Saturday, May 26, 2018
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Tornadoes' epicenter out of range for sirens; Fulton County residents scrambled for shelter

  • Tornadoes-epicenter-out-of-range-for-sirens-Fulton-County-residents-scrambled-for-shelter-2

    Sierra and two other people took cover in a first-floor bathroom as two floors of the three-story house caved in on them. Their only protection was a cabinet built by a family member.

    Jetta Fraser

  • Tornadoes-epicenter-out-of-range-for-sirens-Fulton-County-residents-scrambled-for-shelter

    Sierra Richardson, 13, of Liberty Center was inside a house on County Road 7 when the tornado struck. No one heard a siren.

    Jetta Fraser

DELTA, Ohio - Nick Grabowski heard the wind begin to howl outside his Swancreek Township home Saturday night.

Soon, a chorus of glass breaking, tree limbs crashing into the walls, and a section of the roof ripping off his house filled his ears as he went to take shelter in the bathroom.

The one sound Mr. Grabowski never heard as an EF2 tornado touched down near his Fulton County home was a warning siren. That's because the area that is epicenter of the county's tornado damage has no siren for him or his neighbors to hear.

Mr. Grabowski lives along Fulton County Road 7, between County Roads A and B, which is in the southeastern tip of Fulton County and about 3 miles from the county's nearest tornado sirens.

While Fulton officials say the countywide warning system was activated at 9:59 p.m. on Saturday and sounded for three minutes, they also believe Mr. Grabowski and his neighbors live too far away from the two closest sirens to be able to hear them.

The closest siren across the county line is in Henry County's Liberty Center, an antiquated, locally operated siren that was not activated during Saturday night's storm.

As reports continue to build of residents barely escaping injury or death by diving into crawl spaces and bathrooms just before the tornado ripped through town, it's become clear that residents who weren't watching network television wouldn't have known a twister was coming until it was almost too late.

"I really think a siren would help," Mr. Grabowski said. "It was over so fast. The house was rattling and the windows were imploding, and in five seconds it was over."


Sierra and two other people took cover in a first-floor bathroom as two floors of the three-story house caved in on them. Their only protection was a cabinet built by a family member.

Jetta Fraser Enlarge

According to the National Weather Service in Indiana, an EF2 tornado was sighted on State Rt. 109, just north of County Road A, at 10:38 p.m. It had a path of 7.5 miles, was half a mile wide at its widest point, and traveled northeast with maximum wind speeds of 135 mph.

The two southernmost sirens in Swancreek were among the county's 37 that were activated around 10 p.m., but Fulton County Emergency Management Agency Director Justin Thompson said residents on the affected portion of Fulton County Road 7 were out of earshot.

"Sirens can only cover so much ground," Mr. Thompson said. "We may need to advertise more for people who live out there to purchase weather radios."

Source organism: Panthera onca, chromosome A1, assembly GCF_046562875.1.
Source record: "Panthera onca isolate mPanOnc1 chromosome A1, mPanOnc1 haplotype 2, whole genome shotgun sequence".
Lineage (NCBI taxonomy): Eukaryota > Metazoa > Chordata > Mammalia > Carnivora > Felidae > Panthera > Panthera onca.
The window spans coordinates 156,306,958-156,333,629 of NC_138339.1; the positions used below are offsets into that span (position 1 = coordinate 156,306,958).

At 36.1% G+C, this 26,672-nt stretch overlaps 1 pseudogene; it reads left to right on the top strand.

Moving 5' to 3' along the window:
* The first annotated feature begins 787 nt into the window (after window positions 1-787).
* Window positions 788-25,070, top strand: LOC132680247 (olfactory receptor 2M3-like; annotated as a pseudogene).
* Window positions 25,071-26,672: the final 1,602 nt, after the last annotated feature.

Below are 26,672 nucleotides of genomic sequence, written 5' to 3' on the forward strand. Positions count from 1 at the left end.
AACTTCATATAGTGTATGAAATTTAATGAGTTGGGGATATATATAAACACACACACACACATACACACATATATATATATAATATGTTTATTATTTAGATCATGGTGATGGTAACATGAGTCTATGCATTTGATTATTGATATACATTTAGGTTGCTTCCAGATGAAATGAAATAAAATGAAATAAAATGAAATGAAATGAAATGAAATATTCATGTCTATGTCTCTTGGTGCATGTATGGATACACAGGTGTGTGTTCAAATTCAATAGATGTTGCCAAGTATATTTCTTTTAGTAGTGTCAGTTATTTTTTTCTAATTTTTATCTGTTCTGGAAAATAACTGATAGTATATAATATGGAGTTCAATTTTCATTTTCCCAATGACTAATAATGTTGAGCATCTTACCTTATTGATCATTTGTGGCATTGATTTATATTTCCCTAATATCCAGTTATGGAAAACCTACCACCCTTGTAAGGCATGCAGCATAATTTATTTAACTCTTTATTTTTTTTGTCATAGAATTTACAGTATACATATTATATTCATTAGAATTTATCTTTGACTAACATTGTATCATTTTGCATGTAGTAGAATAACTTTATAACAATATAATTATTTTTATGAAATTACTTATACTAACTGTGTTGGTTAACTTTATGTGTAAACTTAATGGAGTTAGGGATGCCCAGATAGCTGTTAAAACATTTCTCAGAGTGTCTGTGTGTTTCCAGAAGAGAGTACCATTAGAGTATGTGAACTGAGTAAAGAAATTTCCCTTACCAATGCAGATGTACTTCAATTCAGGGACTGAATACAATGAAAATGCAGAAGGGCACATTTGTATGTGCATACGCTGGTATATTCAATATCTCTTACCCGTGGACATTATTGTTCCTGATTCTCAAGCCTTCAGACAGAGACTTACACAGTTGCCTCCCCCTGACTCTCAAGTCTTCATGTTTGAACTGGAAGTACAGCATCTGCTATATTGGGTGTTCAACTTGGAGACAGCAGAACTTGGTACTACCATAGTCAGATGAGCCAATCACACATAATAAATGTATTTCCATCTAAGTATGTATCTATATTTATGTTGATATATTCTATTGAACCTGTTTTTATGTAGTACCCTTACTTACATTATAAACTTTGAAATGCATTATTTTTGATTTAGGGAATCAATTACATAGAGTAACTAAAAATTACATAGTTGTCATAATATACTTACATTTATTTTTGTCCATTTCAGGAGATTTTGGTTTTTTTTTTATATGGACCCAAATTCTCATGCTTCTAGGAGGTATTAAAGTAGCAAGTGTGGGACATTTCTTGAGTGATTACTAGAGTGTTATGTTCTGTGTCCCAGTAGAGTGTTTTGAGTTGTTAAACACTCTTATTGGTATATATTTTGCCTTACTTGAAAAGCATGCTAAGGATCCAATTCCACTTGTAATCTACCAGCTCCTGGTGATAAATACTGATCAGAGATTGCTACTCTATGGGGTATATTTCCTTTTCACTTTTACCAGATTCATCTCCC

Mr. Thompson said the county was aware before Saturday night's disaster that residents in that portion of Swancreek couldn't hear the sirens. He said that although it is up to the towns within the county to purchase and decide where the sirens should be placed, they typically are stationed in each community's more populated areas.

"It's a topic that's going to come up more in the aftermath action plan," Mr. Thompson said.

Ron Holdeman, a Swancreek trustee, said he didn't know how many people live in the area that was most affected by the tornado. He said the township has as many as five sirens and they have been in place for more than five years.

"They're supposed to cover most of the township," he said. "We might need to put another one out there that way."

A damage assessment conducted by the Fulton County emergency management agency showed that 68 homes were damaged by the tornado, with about half destroyed or sustaining major damage.

Debby Knapp stood on the lawn of a relative's damaged home on Fulton County Road 7, angrily complaining about the lack of sirens in the area. Ms. Knapp and her immediate family live about a mile away in Liberty Center and testified that no warning siren was heard as the twister approached. "You need to have time to get your kids somewhere safe," she said.

Randy McClure, the fire chief in Liberty-Washington Township that includes Liberty Center, said there was no reason to sound the local siren.

The siren, which he said is 60 to 70 years old and sits atop an elevator in the center of town, is triggered when he or another fire department "spotter" judges the weather conditions to be dangerous and so orders the person stationed on top of the elevator.

"Every time there's a tornado warning, which is quite often, we don't go sound the siren," Chief McClure said. "We sound the siren when it turns [dangerous] outside. We had spotters out everywhere … and the weather we had didn't warrant the siren."

Chief McClure said it was highly unlikely most of the residents he serves would have heard the siren had it sounded, let alone those whose homes were damaged on Fulton County Road 7.

"With our siren situation, every time we test it we just hope it makes it through the test," Chief McClure said.

Eileen Neyrinck was asleep as the tornado approached. It toppled the barn behind her home at 1380 Fulton County Road 7 and awoke her when her window exploded.

She said she would have appreciated a siren sounding to wake her and as a signal to her to take cover, but shrugged and smiled.

"Life's not perfect," she said.

Contact Joe Vardon at:

or 419-724-6559.

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